WEF recognizes utilities for reducing nutrient loading to waterways

polluted river

The Water Environment Federation (WEF) is recognizing 15 utilities for significantly reducing nutrient pollution, one of the leading problems for the health of waterways across the United States. 

The utilities were selected through Nutrient Smart (NSmart), a collaboration between WEF and the U.S. Environmental Protection Agency (EPA) to recognize utilities that have demonstrated nitrogen or phosphorus reductions and developed robust community outreach programs. 

NSmart also provides information and tools to help utilities make large reductions in nutrients and discharge cleaner water to the environment.

According to EPA, more than 100,000 miles of rivers and streams, close to 2.5 million acres of lakes and ponds, and more than 800 square miles of bays and estuaries are impacted by nitrogen and phosphorus pollution in the U.S. Nutrient pollution can also lead to algal blooms that are harmful to humans and animals. 

“Nutrients are one of the most common pollution problems in U.S. waterways and WEF is glad to shine a light on utilities that are leading the way in reducing nitrogen and phosphorus and engaging their communities,” said WEF President Jamie Eichenberger. “NSmart joins other WEF programs like Utility of the Future and ReNEW which aim to create bold, aspirational calls to action to accelerate resource recovery.”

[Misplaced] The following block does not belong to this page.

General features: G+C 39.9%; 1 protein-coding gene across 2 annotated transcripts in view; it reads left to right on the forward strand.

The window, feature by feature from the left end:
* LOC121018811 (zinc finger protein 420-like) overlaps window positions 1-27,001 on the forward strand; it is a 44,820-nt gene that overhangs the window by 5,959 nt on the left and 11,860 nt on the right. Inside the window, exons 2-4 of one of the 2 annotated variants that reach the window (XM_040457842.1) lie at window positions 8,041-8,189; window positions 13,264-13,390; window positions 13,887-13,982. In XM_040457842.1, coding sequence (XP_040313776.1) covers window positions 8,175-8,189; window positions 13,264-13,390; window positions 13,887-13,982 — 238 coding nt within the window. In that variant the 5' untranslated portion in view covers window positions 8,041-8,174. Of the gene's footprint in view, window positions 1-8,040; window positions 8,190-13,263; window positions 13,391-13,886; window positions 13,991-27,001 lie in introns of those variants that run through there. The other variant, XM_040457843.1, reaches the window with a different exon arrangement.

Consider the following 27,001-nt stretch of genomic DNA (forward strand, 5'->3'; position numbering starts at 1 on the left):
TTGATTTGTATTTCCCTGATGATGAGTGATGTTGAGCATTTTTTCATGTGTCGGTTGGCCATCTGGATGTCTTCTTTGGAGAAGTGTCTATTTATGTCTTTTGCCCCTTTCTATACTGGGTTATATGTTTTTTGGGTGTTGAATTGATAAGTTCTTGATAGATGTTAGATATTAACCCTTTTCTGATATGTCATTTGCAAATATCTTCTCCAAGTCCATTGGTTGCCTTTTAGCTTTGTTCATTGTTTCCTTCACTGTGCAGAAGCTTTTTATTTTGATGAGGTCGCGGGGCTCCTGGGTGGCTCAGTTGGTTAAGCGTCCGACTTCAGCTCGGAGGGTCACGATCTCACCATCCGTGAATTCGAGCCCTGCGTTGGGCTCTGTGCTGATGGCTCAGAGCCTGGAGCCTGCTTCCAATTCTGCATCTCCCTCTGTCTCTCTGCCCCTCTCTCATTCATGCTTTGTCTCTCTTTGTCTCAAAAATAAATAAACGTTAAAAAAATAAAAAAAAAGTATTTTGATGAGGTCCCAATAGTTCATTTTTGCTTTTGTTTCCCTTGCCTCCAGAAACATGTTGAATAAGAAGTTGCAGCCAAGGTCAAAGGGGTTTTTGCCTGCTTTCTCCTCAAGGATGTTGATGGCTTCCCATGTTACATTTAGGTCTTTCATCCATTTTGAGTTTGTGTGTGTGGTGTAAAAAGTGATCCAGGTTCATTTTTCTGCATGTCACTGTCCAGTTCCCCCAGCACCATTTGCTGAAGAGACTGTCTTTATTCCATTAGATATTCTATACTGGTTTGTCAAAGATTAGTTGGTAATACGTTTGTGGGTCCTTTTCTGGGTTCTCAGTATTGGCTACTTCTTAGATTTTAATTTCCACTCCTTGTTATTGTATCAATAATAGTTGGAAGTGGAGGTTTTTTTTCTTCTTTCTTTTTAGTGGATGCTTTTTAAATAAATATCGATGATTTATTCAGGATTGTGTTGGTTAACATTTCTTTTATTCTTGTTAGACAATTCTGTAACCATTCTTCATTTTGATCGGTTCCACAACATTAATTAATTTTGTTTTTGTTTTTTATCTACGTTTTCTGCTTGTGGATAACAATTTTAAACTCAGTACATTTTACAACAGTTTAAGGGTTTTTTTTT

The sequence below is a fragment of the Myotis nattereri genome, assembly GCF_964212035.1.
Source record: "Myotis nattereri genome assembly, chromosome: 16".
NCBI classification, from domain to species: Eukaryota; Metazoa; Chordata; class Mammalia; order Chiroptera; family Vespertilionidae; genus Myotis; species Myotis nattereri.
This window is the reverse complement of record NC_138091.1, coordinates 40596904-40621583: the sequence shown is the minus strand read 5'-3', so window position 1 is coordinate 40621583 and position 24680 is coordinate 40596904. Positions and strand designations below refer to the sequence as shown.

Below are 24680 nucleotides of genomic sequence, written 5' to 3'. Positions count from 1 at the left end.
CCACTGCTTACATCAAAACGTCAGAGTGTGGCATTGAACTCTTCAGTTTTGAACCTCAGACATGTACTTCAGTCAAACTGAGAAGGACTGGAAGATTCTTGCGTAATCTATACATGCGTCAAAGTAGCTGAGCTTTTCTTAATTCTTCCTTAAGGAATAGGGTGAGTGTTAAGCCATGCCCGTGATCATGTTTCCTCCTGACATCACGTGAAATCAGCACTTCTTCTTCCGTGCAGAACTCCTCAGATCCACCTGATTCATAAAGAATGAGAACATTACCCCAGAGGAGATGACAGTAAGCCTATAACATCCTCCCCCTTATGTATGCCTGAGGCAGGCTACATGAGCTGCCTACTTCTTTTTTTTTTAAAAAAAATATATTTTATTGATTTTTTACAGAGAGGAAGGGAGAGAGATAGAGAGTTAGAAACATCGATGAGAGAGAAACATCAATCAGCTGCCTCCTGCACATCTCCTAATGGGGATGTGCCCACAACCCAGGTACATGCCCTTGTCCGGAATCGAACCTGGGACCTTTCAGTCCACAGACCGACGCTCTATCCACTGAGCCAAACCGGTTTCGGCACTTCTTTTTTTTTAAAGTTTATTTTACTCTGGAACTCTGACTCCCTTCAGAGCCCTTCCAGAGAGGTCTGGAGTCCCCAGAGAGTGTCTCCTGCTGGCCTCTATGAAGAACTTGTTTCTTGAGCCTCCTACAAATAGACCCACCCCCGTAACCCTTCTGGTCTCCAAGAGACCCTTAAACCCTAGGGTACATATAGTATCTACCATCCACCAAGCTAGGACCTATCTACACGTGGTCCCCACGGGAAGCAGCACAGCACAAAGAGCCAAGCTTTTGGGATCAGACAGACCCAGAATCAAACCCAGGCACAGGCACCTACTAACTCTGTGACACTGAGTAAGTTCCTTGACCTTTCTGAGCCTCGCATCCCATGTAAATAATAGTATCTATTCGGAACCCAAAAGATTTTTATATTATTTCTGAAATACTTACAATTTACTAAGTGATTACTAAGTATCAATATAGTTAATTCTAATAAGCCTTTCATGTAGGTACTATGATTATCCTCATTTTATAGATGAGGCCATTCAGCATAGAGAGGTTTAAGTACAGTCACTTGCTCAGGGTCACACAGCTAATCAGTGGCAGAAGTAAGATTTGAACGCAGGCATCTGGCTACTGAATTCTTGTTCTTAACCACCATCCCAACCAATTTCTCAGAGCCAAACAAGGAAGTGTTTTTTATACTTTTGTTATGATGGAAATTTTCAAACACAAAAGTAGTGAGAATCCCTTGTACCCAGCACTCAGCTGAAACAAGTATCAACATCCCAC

These utilities have reduced nutrients by at least 90 percent:

  • Nine Springs Treatment Facility – Madison Metropolitan Sewerage District (Wisconsin)
  • Upper Occoquan Service Authority (Virginia)
  • Town of Cary (North Carolina)
  • Dorsey Run Advanced Wastewater Treatment Plant (Maryland)
  • Stafford County Utilities (Virginia)
  • Rocky Gap State Park Wastewater Treatment Plant (Maryland)
  • Freedom District Wastewater Treatment Plant (Maryland)

These utilities have reduced nutrients by 85 to 90 percent:

  • Lancaster Area Sewer Authority (Pennsylvania)
  • City of Boise (Idaho)

These utilities have reduced nutrients by 70 to 85 percent:

  • Narragansett Bay Commission (Rhode Island)
  • South Platte Renew (Colorado)
  • Waterbury Water Pollution Control Facility (Connecticut)
  • American Bottoms Regional Wastewater Facility (Illinois)

These utilities are working toward nutrient reduction of 30 to 70 percent and beginning outreach to the community on the issue:

  • City of Greensboro, North Carolina – Water Resources Department, Water Reclamation Division
  • Centennial Water and Sanitation District – Colorado

These utilities were additionally recognized as innovators for showcasing an outstanding example of treatment technology or leadership in nutrient management:

  • Treatment Technology – City of Boise
  • Treatment Technology – Narragansett Bay Commission
  • Treatment Technology – Town of Cary
  • Leadership in Nutrient Management – Upper Occoquan Service Authority 

To learn more, visit wef.org/NSmart or contact PDube@wef.org

Leave a Reply

Your email address will not be published. Required fields are marked *